Editor’s Choice 59:6: Tree species mixing amplify forest microclimate offsets in European forests

Associate Editor, Sharif Mukul, introduces this month’s Editor’s Choice article by Zhang and colleagues, which shows that microclimate offsetting depends on tree species identity and diversity, and that buffered forest microclimates can be achieved rapidly in young plantations, depending on the species being planted.  Tree canopies can significantly buffer temperature fluctuations and enhance water availability, which has the potential to mitigate the effects of macroclimate … Continue reading Editor’s Choice 59:6: Tree species mixing amplify forest microclimate offsets in European forests

Editor’s Choice 59:5: Rolling composite wildflower blocks as an alternative to wildflower strips to improve farmland biodiversity

Associate Editor, Erik Öckinger, introduces this month’s Editor’s Choice paper by Jana Eccard, which suggests that rotational wildflower blocks, where successional stages exist in parallel, could represent a novel improvement to the commonly used wildflower strips. Strips with sown wildflowers along the margins of crop fields have become a common measure to counteract the ongoing loss of farmland biodiversity in many European countries. These wildflower … Continue reading Editor’s Choice 59:5: Rolling composite wildflower blocks as an alternative to wildflower strips to improve farmland biodiversity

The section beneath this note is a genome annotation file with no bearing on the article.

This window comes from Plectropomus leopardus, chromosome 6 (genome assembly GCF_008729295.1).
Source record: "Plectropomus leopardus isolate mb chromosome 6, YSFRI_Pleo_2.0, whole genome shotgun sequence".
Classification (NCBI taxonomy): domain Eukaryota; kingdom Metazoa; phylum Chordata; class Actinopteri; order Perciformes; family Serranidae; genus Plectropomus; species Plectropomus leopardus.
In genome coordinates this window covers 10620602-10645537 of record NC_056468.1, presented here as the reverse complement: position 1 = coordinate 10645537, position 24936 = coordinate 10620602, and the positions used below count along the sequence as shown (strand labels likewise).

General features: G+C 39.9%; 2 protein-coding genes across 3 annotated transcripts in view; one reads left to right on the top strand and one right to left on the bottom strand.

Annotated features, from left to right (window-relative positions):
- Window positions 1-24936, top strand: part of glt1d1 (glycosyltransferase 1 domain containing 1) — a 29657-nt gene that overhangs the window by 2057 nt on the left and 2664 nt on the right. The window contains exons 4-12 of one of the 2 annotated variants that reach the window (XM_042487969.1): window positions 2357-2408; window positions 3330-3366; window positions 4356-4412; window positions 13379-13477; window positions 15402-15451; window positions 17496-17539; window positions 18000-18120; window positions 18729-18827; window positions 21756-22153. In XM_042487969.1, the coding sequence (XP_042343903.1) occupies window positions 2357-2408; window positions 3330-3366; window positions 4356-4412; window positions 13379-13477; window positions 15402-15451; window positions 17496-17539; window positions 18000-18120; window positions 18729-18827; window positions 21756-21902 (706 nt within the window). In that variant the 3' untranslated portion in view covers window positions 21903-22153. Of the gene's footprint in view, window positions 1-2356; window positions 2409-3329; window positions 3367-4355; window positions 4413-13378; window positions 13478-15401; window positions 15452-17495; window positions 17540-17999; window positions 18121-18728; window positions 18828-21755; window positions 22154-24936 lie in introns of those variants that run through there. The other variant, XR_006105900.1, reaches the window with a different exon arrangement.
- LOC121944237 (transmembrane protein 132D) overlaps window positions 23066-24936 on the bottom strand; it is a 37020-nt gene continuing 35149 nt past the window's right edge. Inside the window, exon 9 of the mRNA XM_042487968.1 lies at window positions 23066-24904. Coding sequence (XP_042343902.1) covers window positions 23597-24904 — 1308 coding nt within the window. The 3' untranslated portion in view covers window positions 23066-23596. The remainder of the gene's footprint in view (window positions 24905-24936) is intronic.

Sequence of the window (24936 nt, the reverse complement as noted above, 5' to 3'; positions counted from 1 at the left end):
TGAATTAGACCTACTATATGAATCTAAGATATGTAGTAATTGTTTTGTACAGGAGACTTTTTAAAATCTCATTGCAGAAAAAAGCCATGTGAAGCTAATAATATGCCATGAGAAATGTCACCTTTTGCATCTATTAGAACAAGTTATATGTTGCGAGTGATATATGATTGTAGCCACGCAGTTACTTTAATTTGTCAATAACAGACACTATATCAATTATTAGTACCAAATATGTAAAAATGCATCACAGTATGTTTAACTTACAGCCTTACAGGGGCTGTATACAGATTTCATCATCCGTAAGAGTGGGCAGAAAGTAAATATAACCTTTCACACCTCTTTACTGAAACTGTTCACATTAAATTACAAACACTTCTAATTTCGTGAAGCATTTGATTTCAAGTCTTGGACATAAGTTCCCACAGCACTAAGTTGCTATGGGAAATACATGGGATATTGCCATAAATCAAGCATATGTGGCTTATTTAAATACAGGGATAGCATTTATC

Editor’s Choice 59:1: Taking the road less fragmented slows disease spread

Associate Editors, Bret D Elderd and Anibal Pauchard, introduce this month’s Editor’s Choice article by Prist et al., which demonstrates that the building of roads that crisscross pristine habitat can lead to an increase in vector dispersal and Yellow Fever Virus (YFV) cases. The relationship between human and animal disease and environmental integrity has been highlighted by the recent COVID19 pandemic. However, quantitative studies on … Continue reading Editor’s Choice 59:1: Taking the road less fragmented slows disease spread

Editor’s Choice 58:11: Invasion theory as a management tool for increasing native biodiversity in urban ecosystems